UAS decides to keep co-ed housing policy

Bruce Gifford: 'We'd be disrupting students if we were to move them'

Posted: Thursday, February 04, 2010

The University of Alaska Southeast has decided to allow students living in co-ed campus housing to remain in their living arrangements through the rest of the semester while officials complete a review of its policies.

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Michael Penn / Juneau Empire
Michael Penn / Juneau Empire

University officials decided last week to move students living in co-ed apartments after police arrested a 21-year-old male student who was accused of raping a female roommate Jan. 23 in an on-campus apartment. Officials reversed the decision this week after students expressed concern that a housing shakeup would be too disruptive to their studies.

"I want to make sure whatever (housing policy) we have, we've set up to a manner of student success. It's a living, learning environment," said Bruce Gifford, vice chancellor of student services. "What the feedback was, is, 'You are rushing it too much.' We'd be disrupting students if we were to move them."

Dominic Merrill was arrested Jan. 28 and charged with one count of felony sexual assault. He is presently being held in the Lemon Creek Correctional Center on $25,000 bail.

The university had been conducting a review of its housing program prior to the report of the alleged rape. The university must finish reviewing the housing policy as a whole before it makes any decisions, Gifford said.

"It could be they come back in 2010 in the fall and it's a different living situation because we are going to do a review and it's going to be thorough," he said.

There are currently six co-ed apartments on campus out of 50 apartments. The co-ed roommates each have their own bedroom with a locking door and share a bathroom, kitchen and living room.

Many students have been in a state of disbelief after hearing that a student was allegedly raped in a co-ed apartment, Student Government President Tyler Preston said.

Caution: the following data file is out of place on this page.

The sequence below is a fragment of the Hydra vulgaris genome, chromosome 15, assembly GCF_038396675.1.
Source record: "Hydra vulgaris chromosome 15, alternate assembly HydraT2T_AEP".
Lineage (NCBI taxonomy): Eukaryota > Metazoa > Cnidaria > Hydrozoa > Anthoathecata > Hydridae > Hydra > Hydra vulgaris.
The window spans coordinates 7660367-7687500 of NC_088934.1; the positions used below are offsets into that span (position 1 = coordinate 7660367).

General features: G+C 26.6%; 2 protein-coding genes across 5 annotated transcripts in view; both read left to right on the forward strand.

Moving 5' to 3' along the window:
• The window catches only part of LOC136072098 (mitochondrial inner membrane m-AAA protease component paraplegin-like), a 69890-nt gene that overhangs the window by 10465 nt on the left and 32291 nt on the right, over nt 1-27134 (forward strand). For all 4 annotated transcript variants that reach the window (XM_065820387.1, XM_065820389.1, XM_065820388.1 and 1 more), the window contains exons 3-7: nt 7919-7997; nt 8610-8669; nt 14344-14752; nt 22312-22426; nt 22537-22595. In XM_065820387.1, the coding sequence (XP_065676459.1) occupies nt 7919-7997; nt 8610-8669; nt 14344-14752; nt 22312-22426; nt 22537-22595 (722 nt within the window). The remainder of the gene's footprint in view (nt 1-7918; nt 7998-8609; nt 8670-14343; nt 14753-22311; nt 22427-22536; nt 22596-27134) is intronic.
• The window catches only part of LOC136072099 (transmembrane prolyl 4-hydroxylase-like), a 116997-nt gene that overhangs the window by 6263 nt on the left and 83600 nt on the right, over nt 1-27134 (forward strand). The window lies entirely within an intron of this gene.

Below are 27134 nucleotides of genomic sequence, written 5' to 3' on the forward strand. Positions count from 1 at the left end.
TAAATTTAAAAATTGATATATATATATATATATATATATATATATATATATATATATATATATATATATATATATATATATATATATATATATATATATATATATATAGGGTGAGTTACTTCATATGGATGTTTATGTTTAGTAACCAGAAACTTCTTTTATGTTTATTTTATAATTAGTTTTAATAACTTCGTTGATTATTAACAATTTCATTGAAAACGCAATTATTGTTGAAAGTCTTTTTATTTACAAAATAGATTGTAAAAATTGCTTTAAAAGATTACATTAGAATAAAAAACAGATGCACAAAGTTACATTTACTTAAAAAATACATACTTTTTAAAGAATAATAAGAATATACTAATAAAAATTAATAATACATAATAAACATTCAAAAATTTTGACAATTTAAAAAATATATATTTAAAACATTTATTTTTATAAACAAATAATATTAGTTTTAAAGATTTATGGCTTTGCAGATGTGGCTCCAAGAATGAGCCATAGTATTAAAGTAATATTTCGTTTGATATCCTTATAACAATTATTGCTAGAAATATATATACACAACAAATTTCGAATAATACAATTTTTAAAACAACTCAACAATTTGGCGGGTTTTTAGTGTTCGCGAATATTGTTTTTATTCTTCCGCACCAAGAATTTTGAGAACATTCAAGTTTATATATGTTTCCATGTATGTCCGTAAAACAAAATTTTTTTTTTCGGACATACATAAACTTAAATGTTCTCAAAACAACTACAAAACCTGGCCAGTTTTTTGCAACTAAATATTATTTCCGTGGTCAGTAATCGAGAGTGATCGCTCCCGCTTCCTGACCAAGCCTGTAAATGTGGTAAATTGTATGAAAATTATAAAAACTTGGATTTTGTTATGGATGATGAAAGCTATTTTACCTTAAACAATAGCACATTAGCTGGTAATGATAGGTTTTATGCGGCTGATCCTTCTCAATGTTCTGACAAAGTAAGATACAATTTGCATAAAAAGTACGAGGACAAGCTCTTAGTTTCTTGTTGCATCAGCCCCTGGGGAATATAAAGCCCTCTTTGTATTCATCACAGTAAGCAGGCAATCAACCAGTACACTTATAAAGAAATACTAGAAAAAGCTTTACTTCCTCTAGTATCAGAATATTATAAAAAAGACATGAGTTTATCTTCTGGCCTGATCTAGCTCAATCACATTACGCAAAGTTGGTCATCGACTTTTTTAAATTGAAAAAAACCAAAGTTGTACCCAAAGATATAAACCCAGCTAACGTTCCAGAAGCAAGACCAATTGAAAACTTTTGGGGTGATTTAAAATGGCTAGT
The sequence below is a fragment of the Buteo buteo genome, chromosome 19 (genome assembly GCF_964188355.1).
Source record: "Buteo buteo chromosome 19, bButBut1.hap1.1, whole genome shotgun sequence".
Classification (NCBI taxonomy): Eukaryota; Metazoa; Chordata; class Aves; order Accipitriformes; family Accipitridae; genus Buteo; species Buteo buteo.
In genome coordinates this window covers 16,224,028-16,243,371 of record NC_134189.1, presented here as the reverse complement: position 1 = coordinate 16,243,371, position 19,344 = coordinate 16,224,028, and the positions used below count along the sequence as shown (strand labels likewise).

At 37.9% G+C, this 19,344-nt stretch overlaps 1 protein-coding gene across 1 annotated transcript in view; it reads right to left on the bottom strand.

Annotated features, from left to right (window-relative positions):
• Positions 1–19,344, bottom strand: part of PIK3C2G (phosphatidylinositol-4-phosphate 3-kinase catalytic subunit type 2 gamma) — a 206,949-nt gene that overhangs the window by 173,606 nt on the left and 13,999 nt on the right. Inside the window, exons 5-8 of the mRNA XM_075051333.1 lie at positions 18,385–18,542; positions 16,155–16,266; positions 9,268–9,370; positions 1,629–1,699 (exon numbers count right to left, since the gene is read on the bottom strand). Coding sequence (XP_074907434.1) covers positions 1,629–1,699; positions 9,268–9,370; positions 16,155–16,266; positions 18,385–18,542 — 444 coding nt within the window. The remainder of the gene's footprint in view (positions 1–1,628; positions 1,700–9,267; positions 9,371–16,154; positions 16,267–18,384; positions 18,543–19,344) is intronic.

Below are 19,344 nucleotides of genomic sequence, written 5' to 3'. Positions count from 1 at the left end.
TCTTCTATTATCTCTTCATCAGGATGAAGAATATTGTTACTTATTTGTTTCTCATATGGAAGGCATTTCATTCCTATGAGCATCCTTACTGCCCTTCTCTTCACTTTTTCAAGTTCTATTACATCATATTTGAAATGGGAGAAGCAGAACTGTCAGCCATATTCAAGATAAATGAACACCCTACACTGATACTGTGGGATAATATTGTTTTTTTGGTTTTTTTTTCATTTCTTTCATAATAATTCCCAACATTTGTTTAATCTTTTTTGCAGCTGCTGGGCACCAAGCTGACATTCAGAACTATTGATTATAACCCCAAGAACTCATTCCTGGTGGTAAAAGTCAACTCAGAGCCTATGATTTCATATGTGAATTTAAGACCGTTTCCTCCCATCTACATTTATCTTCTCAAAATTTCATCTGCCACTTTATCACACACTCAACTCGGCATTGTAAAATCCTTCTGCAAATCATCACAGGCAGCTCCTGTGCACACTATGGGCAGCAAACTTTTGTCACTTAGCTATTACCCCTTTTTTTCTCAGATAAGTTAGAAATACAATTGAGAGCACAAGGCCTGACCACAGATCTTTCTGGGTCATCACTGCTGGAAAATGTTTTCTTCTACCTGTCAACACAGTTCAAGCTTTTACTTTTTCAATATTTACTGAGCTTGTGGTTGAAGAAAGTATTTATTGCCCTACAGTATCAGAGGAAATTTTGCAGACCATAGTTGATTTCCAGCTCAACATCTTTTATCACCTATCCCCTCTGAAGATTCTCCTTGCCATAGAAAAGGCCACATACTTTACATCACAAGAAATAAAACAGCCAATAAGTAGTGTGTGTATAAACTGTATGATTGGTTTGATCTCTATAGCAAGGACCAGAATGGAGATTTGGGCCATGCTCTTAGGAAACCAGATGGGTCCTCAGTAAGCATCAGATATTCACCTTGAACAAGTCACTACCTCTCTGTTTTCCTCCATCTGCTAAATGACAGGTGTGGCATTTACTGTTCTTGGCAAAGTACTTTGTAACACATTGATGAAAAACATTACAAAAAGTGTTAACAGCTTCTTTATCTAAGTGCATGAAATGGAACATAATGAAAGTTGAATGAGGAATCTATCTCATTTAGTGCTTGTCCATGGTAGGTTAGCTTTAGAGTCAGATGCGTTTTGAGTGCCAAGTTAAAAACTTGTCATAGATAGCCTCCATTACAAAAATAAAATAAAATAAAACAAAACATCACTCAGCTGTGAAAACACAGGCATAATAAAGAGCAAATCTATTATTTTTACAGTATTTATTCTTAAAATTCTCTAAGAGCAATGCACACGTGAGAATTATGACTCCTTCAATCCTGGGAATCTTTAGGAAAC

"The campus is mostly shocked and saddened at what happened," he said. "It's our first event in more than a decade since we've had any sort of sexual assault on campus or anything similar."

The student government is waiting to see the reaction of the student body on the co-ed housing policy before it weighs in, Preston said.

"Student government, for the time being, we are sitting and watching, letting things unfold and sort of trying to gauge exactly where the student opinion is at so that we can decide our course of action," he said. "Obviously our job is to represent their interest, so until we have a full group of students on our hands that want to take action against the university, we won't be taking any action on our own."

The university has security guards that patrol campus grounds but it was decided not to beef up security because the alleged assault took place inside an apartment, Gifford said. The alleged incident could have taken place in many different kinds of living situations, on campus or off, he said.

"Students will tell you that this is a very safe campus," Gifford said. "It's been safe for many years."

Kierstin Barlow, 19, said she was not worried about her safety living on campus after hearing about the alleged sexual assault.

"I really feel comfortable here," she said. "The only times I've been nervous is when people who aren't supposed to be on campus have been on campus."

Changing the co-ed housing policy seems a bit extreme after one alleged incident, Barlow said.

"I'm concerned a little bit but I think precautions could be taken rather than cutting it off and saying no to co-ed dorms," she said. "I think that's a little dramatic. But definitely, I think there should be more concern as far as alcohol allowed in dorms that are co-ed, or maybe all together."

Merrill admitted to sexually assaulting his female roommate in their apartment while under the influence of alcohol, according to court documents.

Along with reviewing its housing program, the university plans this week to draft a letter to students and a separate one for faculty regarding the incident, Gifford said. Housing also plans to host a meeting in the near future for students living on campus.

"From the university's perspective, we're trying to bring students and faculty up to date," Gifford said.

• Contact reporter Eric Morrison at 523-2269 or

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